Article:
Will I be reimbursed for the prescription medications I paid for medications I was prescribed for my injuries?
Yes, You are entitled to reimbursement for the amount you paid for prescription medications, as long as they were prescribed by your doctor as a result of the injuries you suffered in the accident.The amount you paid will be included in the total settlement you receive. It is important that you keep receipts for all of your out of pocket expenses and give them to your attorney so that he/she may include this amount when negotiating your settlement.
If I accept the insurance adjuster's settlement offer, will the insurance company still pay my medical bills?
No. Once you accept an offer from the at fault party's insurance company, your case will be over. When the insurance company settles with you, all claims that you have against the other driver and the insurance company will be released. You will be responsible for all bills that are outstanding once you accept an offer and settle with the insurance company.
Remember, adjusters work for hte insurance company. This means that their primary interest is in saving the insurance company money. Their settlement offer may or may not be a reasonable offer, but keep in mind that their goal is to settle with injured parties for as little as possible. Our firm will review any settlement offer you have. Contact our office for details.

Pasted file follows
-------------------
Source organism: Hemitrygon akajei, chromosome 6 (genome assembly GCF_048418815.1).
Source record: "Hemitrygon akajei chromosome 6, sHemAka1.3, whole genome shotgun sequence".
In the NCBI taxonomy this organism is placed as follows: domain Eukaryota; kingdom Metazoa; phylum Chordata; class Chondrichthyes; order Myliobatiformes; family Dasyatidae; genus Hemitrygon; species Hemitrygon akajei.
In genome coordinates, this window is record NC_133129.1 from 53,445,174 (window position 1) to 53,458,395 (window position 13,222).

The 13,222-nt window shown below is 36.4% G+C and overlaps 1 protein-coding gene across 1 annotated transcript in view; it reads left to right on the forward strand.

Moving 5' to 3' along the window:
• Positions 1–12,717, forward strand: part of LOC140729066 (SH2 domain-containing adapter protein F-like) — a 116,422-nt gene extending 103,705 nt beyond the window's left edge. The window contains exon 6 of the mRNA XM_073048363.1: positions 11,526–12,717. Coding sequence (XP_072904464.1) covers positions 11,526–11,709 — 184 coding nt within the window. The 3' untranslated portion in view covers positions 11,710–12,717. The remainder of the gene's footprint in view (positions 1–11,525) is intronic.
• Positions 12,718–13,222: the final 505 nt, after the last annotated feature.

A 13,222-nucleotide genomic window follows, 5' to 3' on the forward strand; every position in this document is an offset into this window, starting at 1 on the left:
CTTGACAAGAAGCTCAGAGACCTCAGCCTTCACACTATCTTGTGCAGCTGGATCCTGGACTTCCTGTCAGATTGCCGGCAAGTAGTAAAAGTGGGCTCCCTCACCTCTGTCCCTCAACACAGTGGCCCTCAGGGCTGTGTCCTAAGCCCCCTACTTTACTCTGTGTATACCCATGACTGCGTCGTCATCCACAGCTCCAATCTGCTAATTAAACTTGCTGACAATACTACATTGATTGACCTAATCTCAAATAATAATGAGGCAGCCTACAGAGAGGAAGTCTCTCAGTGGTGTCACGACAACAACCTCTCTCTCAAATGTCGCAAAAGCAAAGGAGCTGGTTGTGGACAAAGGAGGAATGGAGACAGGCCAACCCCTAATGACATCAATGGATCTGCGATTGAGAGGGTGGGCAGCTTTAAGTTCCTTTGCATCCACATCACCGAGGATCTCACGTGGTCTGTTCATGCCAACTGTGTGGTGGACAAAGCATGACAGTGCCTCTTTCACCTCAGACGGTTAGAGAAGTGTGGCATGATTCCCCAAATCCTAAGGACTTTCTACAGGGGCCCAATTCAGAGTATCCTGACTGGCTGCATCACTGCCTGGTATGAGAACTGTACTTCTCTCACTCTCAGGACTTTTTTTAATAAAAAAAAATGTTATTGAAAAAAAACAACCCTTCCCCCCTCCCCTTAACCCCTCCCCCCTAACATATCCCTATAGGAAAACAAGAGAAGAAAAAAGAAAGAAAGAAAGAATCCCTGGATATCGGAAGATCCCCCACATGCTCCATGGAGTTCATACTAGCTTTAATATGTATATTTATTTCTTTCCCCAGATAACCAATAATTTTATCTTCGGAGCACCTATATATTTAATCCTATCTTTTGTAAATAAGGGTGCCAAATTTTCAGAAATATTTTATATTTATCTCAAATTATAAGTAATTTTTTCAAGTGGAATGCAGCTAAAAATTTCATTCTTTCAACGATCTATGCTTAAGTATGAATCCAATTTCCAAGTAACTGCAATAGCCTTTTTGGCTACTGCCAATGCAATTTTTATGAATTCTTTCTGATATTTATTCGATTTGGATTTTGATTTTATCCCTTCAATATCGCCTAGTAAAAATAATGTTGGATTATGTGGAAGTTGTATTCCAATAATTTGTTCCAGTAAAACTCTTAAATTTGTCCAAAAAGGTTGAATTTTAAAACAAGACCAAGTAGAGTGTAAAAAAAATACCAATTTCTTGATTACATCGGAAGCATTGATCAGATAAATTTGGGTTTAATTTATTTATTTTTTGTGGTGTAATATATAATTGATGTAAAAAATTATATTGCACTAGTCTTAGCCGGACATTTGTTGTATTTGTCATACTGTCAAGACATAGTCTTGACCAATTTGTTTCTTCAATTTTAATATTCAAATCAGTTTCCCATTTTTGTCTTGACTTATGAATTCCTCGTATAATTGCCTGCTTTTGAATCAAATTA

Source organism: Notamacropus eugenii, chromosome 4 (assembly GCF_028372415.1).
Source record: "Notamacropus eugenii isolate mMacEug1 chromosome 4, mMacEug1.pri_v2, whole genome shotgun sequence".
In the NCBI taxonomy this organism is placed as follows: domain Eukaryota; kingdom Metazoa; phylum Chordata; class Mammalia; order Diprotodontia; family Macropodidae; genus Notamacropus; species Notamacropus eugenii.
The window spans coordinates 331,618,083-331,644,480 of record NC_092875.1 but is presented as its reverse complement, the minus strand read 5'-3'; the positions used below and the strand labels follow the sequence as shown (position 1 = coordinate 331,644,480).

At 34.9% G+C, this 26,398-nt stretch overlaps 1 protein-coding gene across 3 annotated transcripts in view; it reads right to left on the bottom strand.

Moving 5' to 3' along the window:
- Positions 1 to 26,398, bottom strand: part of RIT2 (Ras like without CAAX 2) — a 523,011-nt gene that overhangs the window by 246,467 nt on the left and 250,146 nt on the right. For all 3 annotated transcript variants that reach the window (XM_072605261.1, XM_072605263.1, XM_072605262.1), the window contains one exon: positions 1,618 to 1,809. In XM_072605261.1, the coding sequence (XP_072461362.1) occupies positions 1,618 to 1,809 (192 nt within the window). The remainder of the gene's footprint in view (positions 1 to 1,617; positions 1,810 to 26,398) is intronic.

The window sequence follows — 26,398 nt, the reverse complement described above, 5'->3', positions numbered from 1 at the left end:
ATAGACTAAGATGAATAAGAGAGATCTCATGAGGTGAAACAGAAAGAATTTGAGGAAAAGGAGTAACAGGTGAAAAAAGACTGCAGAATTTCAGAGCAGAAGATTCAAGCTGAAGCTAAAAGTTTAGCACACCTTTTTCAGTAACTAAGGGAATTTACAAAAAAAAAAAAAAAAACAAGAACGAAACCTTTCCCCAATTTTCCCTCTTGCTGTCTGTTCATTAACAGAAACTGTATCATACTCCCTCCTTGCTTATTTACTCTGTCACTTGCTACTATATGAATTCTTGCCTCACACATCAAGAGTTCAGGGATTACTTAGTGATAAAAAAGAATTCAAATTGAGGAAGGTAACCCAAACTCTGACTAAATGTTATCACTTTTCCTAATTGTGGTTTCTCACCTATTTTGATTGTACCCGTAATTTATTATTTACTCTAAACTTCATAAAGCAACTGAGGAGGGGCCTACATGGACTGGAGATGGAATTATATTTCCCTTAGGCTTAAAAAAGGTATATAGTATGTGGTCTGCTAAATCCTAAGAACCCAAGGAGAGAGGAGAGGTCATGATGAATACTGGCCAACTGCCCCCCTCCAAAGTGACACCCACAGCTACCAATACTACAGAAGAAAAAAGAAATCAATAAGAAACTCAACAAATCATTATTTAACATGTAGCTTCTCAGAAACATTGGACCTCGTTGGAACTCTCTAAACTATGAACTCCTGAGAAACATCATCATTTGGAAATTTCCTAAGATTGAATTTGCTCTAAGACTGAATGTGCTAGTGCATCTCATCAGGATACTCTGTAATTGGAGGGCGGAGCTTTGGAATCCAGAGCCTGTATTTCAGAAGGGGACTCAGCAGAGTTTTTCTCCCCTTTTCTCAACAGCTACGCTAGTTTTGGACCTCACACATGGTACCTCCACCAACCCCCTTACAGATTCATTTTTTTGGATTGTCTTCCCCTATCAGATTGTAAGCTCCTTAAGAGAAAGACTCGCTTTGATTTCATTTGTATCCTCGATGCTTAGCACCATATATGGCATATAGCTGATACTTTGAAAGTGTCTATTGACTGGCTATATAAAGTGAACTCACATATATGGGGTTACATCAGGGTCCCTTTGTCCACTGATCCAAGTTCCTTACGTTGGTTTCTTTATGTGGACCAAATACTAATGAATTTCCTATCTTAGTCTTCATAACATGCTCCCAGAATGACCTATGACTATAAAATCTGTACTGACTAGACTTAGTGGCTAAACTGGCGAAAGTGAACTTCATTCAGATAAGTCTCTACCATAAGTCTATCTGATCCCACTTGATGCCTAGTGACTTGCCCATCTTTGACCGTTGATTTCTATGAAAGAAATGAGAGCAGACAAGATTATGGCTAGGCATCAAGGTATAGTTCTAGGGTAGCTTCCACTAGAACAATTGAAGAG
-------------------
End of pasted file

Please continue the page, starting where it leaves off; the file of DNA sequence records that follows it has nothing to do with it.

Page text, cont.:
I do construction work and was injured while on the job. My boss is a general contractor and he calls me when he has a job available. I have mounting medical bills from the back in jury I suffered from falling off a ladder. Does my boss have to pay my medical bills?
Yes. In South Carolina, all employers are required to pay for injuries sustained by their employees while on the job. Under the Workers' Compensation Act, sub-contractors are considered employees of the general contractor for whom they are working. If your boss is a general contractor and you were injured on the job, he, or his insurance provider, is required to cover your medical bills. To learn more about your work injury claim, you should contact an experienced workers' compensation law firm. Click here or contact us at 843-277-6061.
Do I have to report my work injury to my employer?
Yes. If you are injured at work, you must report the injury to your employer. You only have 90 days from the date you realize you are injured to report the injury, or you may lose your right to benefits.